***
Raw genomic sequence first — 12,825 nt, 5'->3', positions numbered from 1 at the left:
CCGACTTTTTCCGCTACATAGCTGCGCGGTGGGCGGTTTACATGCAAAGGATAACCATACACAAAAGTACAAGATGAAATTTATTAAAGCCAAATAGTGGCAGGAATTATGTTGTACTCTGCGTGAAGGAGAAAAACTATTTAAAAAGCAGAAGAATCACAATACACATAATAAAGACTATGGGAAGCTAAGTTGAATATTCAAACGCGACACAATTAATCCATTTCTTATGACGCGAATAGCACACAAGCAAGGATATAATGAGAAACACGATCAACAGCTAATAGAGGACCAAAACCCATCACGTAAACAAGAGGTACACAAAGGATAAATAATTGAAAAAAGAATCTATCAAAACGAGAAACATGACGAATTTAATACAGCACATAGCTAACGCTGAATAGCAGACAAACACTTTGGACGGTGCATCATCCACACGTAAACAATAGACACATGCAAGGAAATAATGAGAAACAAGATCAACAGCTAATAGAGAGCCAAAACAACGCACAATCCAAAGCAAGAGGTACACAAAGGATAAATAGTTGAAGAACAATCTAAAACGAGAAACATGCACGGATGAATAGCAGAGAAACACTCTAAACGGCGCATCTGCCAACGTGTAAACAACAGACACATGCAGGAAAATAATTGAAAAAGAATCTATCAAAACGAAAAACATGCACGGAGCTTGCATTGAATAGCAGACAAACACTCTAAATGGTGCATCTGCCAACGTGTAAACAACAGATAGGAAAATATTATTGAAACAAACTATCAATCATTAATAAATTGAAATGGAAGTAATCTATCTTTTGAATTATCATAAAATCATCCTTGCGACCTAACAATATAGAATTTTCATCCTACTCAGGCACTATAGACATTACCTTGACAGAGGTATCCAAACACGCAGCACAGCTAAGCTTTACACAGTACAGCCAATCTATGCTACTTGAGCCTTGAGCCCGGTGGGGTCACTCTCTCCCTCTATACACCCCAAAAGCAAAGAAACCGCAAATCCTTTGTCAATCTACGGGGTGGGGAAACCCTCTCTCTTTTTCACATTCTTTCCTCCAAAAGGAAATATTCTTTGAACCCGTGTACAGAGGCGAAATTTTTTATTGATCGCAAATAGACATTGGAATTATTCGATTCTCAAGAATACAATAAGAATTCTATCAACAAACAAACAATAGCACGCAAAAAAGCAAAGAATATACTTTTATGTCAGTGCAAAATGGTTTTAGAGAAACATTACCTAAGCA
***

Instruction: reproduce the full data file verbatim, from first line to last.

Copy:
Raw genomic sequence first — 12,825 nt, 5'->3', positions numbered from 1 at the left:
CCGACTTTTTCCGCTACATAGCTGCGCGGTGGGCGGTTTACATGCAAAGGATAACCATACACAAAAGTACAAGATGAAATTTATTAAAGCCAAATAGTGGCAGGAATTATGTTGTACTCTGCGTGAAGGAGAAAAACTATTTAAAAAGCAGAAGAATCACAATACACATAATAAAGACTATGGGAAGCTAAGTTGAATATTCAAACGCGACACAATTAATCCATTTCTTATGACGCGAATAGCACACAAGCAAGGATATAATGAGAAACACGATCAACAGCTAATAGAGGACCAAAACCCATCACGTAAACAAGAGGTACACAAAGGATAAATAATTGAAAAAAGAATCTATCAAAACGAGAAACATGACGAATTTAATACAGCACATAGCTAACGCTGAATAGCAGACAAACACTTTGGACGGTGCATCATCCACACGTAAACAATAGACACATGCAAGGAAATAATGAGAAACAAGATCAACAGCTAATAGAGAGCCAAAACAACGCACAATCCAAAGCAAGAGGTACACAAAGGATAAATAGTTGAAGAACAATCTAAAACGAGAAACATGCACGGATGAATAGCAGAGAAACACTCTAAACGGCGCATCTGCCAACGTGTAAACAACAGACACATGCAGGAAAATAATTGAAAAAGAATCTATCAAAACGAAAAACATGCACGGAGCTTGCATTGAATAGCAGACAAACACTCTAAATGGTGCATCTGCCAACGTGTAAACAACAGATAGGAAAATATTATTGAAACAAACTATCAATCATTAATAAATTGAAATGGAAGTAATCTATCTTTTGAATTATCATAAAATCATCCTTGCGACCTAACAATATAGAATTTTCATCCTACTCAGGCACTATAGACATTACCTTGACAGAGGTATCCAAACACGCAGCACAGCTAAGCTTTACACAGTACAGCCAATCTATGCTACTTGAGCCTTGAGCCCGGTGGGGTCACTCTCTCCCTCTATACACCCCAAAAGCAAAGAAACCGCAAATCCTTTGTCAATCTACGGGGTGGGGAAACCCTCTCTCTTTTTCACATTCTTTCCTCCAAAAGGAAATATTCTTTGAACCCGTGTACAGAGGCGAAATTTTTTATTGATCGCAAATAGACATTGGAATTATTCGATTCTCAAGAATACAATAAGAATTCTATCAACAAACAAACAATAGCACGCAAAAAAGCAAAGAATATACTTTTATGTCAGTGCAAAATGGTTTTAGAGAAACATTACCTAAGCA